When you calculate, how many moves do you try to see? In general of course.
    3-4 in forcing situations. More moves in simple endgames, where the lack of material makes it possible to do so accurately. If there aren't obvious tactical concerns, I focus more on making a plan.
  13. 23 Jul '17 17:59
    Originally posted by @bigdoggproblem
    3-4 in forcing situations. More moves in simple endgames, where the lack of material makes it possible to do so accurately. If there aren't obvious tactical concerns, I focus more on making a plan.
    Making a plan. Great topic.

    I wish I could make a plan. I feel that I simply hope that my opponent screws up.
  14. Standard member apathist
    looking for loot
    23 Jul '17 19:23
    Originally posted by @eladar
    Making a plan. Great topic. ...
    Agreed. There is the basic stuff, like developing your pieces, controlling the center, protecting the king. I find myself focusing on stuff I think may lead to an advantage. For example, maybe I see that my pawn structure is inhibiting one of your bishops. I'll try to maximize that effect, often to the detriment of a bunch of other stuff, and I get blindsided.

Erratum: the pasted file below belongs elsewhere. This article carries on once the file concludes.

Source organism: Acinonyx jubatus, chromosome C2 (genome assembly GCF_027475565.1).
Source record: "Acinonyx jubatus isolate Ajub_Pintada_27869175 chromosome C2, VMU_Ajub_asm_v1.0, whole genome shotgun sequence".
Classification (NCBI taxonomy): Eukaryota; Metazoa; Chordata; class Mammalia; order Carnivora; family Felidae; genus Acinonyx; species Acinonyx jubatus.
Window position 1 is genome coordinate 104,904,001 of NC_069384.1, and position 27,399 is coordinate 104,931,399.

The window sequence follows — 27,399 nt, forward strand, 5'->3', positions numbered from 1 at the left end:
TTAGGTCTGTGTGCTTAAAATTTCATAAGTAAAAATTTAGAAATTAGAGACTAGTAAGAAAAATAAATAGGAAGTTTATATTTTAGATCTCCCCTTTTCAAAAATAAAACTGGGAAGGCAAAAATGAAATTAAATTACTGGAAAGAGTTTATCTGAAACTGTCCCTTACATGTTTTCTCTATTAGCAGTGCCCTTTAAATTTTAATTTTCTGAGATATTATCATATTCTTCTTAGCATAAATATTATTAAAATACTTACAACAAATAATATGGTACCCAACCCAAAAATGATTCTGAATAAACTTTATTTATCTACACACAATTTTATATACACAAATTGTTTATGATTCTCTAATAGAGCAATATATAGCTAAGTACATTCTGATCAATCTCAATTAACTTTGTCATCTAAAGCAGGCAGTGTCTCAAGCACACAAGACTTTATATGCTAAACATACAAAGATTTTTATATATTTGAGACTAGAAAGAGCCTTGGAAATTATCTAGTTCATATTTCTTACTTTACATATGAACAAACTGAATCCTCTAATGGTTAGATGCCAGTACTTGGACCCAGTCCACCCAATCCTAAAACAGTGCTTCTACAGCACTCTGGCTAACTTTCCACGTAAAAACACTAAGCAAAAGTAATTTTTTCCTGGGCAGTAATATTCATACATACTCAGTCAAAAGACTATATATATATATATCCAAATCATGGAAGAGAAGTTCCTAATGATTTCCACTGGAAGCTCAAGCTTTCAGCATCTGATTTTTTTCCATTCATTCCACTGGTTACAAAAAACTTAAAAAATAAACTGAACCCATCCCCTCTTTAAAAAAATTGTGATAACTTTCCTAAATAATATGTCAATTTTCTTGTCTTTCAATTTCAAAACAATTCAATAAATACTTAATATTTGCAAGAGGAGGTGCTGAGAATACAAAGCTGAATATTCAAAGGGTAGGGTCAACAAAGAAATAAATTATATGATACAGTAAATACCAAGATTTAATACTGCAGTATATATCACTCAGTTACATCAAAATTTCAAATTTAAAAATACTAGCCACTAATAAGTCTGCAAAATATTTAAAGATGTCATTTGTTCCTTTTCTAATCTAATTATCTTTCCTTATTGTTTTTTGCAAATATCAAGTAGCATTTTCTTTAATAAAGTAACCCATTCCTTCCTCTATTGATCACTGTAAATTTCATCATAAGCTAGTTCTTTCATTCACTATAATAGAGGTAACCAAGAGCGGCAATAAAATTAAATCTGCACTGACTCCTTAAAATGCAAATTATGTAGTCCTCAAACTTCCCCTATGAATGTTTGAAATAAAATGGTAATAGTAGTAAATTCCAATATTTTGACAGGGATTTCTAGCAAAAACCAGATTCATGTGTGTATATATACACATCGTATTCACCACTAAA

I guess I'm saying that chess plans have to be malleable.
  15. 23 Jul '17 21:27
    Originally posted by @apathist
    Agreed. There is the basic stuff, like developing your pieces, controlling the center, protecting the king. I find myself focusing on stuff I think may lead to an advantage. For example, maybe I see that my pawn structure is inhibiting one of your bishops. I'll try to maximize that effect, often to the detriment of a bunch of other stuff, and I get blindsided.

    I guess I'm saying that chess plans have to be malleable.
    In other words, your view of what is Generally Good is stagnant while the board is ever changing.